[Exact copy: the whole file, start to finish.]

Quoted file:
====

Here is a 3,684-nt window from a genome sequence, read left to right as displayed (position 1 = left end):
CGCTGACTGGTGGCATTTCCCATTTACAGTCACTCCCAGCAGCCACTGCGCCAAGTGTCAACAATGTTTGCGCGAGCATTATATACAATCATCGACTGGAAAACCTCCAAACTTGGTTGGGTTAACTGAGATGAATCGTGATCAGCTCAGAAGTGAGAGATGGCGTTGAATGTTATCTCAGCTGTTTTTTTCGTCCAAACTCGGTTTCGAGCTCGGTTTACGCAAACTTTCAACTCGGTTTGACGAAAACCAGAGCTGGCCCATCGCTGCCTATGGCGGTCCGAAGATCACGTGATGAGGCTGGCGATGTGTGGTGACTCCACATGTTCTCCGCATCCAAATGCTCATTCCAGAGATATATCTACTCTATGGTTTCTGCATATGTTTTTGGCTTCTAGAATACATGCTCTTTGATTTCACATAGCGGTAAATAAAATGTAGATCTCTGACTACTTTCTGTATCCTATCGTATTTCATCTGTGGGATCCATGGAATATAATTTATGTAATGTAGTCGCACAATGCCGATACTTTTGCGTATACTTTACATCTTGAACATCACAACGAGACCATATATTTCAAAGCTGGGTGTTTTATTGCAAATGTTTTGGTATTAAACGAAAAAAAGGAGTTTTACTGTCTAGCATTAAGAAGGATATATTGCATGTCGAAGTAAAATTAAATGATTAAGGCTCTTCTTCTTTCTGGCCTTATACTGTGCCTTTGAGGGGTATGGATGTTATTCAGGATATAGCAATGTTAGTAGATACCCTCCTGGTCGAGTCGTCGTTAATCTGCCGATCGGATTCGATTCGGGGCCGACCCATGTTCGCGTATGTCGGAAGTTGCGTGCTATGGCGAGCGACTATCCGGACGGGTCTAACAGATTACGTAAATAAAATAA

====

Here is a 3,684-nt window from a genome sequence, read left to right as displayed (position 1 = left end):
CGCTGACTGGTGGCATTTCCCATTTACAGTCACTCCCAGCAGCCACTGCGCCAAGTGTCAACAATGTTTGCGCGAGCATTATATACAATCATCGACTGGAAAACCTCCAAACTTGGTTGGGTTAACTGAGATGAATCGTGATCAGCTCAGAAGTGAGAGATGGCGTTGAATGTTATCTCAGCTGTTTTTTTCGTCCAAACTCGGTTTCGAGCTCGGTTTACGCAAACTTTCAACTCGGTTTGACGAAAACCAGAGCTGGCCCATCGCTGCCTATGGCGGTCCGAAGATCACGTGATGAGGCTGGCGATGTGTGGTGACTCCACATGTTCTCCGCATCCAAATGCTCATTCCAGAGATATATCTACTCTATGGTTTCTGCATATGTTTTTGGCTTCTAGAATACATGCTCTTTGATTTCACATAGCGGTAAATAAAATGTAGATCTCTGACTACTTTCTGTATCCTATCGTATTTCATCTGTGGGATCCATGGAATATAATTTATGTAATGTAGTCGCACAATGCCGATACTTTTGCGTATACTTTACATCTTGAACATCACAACGAGACCATATATTTCAAAGCTGGGTGTTTTATTGCAAATGTTTTGGTATTAAACGAAAAAAAGGAGTTTTACTGTCTAGCATTAAGAAGGATATATTGCATGTCGAAGTAAAATTAAATGATTAAGGCTCTTCTTCTTTCTGGCCTTATACTGTGCCTTTGAGGGGTATGGATGTTATTCAGGATATAGCAATGTTAGTAGATACCCTCCTGGTCGAGTCGTCGTTAATCTGCCGATCGGATTCGATTCGGGGCCGACCCATGTTCGCGTATGTCGGAAGTTGCGTGCTATGGCGAGCGACTATCCGGACGGGTCTAACAGATTACGTAAATAAAATAA